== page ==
Keeping foes guessing can be a valuable battlefield tactic, but deception is dangerous and self-defeating in the world of diplomacy and national security. Others need to know where we stand and whether they can rely on our word; they need clarity, not uncertainty or confusion, from the world’s most powerful nation.

Objectivity and partisanship

Our turn to partisan media, particularly on cable news and talk radio, has increased polarization and helped make our politics dysfunctional; when every issue is treated as black or white, good or evil, we fail to find common ground or room for compromise. As a result, major national problems like immigration and climate change fester, unaddressed and unresolved.

We’ve had bitter partisanship before, including at the beginning of our country. But going back to those times is not progress. Partisan media inhibit honest, balanced debate about the challenges we face as a nation. A U.S. senator, Patrick Moynihan, once observed that every man is entitled to his own opinion but not his own facts. That was years ago, but Moynihan’s maxim still holds.

We need facts as much as ever, even if the communications revolution has altered how quickly we can get them. My first time in Poland, when it was still behind the Iron Curtain, we got most of our news when the diplomatic pouch brought a weekly supply of the International Herald Tribune. In the same country 14 years later, I could read that morning’s edition of the Washington Post or the New York Times on my computer at the embassy.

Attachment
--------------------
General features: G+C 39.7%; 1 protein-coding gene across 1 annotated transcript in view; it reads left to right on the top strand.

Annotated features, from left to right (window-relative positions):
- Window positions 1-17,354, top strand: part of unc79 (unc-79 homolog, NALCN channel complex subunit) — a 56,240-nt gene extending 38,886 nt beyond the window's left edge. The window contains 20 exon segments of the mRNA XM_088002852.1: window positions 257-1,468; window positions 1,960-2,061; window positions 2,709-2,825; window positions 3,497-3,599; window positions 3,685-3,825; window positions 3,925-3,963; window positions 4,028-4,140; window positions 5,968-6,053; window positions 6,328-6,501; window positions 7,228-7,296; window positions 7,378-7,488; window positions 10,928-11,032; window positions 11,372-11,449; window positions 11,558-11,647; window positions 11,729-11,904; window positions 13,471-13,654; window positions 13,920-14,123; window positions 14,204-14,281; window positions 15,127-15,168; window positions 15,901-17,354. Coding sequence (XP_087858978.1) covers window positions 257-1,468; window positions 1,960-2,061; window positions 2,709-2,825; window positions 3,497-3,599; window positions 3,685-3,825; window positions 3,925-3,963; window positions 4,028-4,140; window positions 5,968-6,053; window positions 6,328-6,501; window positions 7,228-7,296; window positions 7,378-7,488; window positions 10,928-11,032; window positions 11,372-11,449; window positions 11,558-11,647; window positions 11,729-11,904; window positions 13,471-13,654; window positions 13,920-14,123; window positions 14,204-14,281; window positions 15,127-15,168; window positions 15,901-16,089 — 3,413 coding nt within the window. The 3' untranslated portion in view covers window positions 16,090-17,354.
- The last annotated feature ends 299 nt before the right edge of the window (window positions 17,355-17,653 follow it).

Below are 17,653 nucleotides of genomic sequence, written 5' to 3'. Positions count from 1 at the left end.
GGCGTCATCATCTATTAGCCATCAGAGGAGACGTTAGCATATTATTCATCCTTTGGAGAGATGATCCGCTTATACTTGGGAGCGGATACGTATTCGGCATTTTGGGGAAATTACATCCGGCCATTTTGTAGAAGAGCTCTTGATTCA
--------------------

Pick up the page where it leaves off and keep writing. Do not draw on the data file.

The Way It Was

One of my journalistic heroes was CBS Anchor Walter Cronkite, who concluded his nightly broadcast with the signoff, “and that’s the way it is…” There was good reason that, back then, he was considered the most trusted man in America. We believed him because he reported the news straight, even when it was painful, as when he told us it wasn’t working in Vietnam.

Walter Cronkite with Dick Virden and his wife, Linda at the Foreign Correspondents’ Club in Bangkok, shortly after Cronkite’s 1981 retirement as anchor of the CBS Evening News.

We have quality news outlets that still follow Cronkite’s model today. I put the New York Times on top of my own list for its commitment to all the news that’s fit to print. Without fear or favor. This is the gold standard, even if neither the Times nor any other news organization would claim it always reaches it.

The opposite extreme are one-sided outlets like talk radio, cable news, and the comment sections of social media. What you frequently see there is partisanship run amuck. Standards like objectivity and fairness are lost in this thicket. So are basic principles like the double check rule. The double check rule – verification – is too often ignored in the 24/7 media whirl.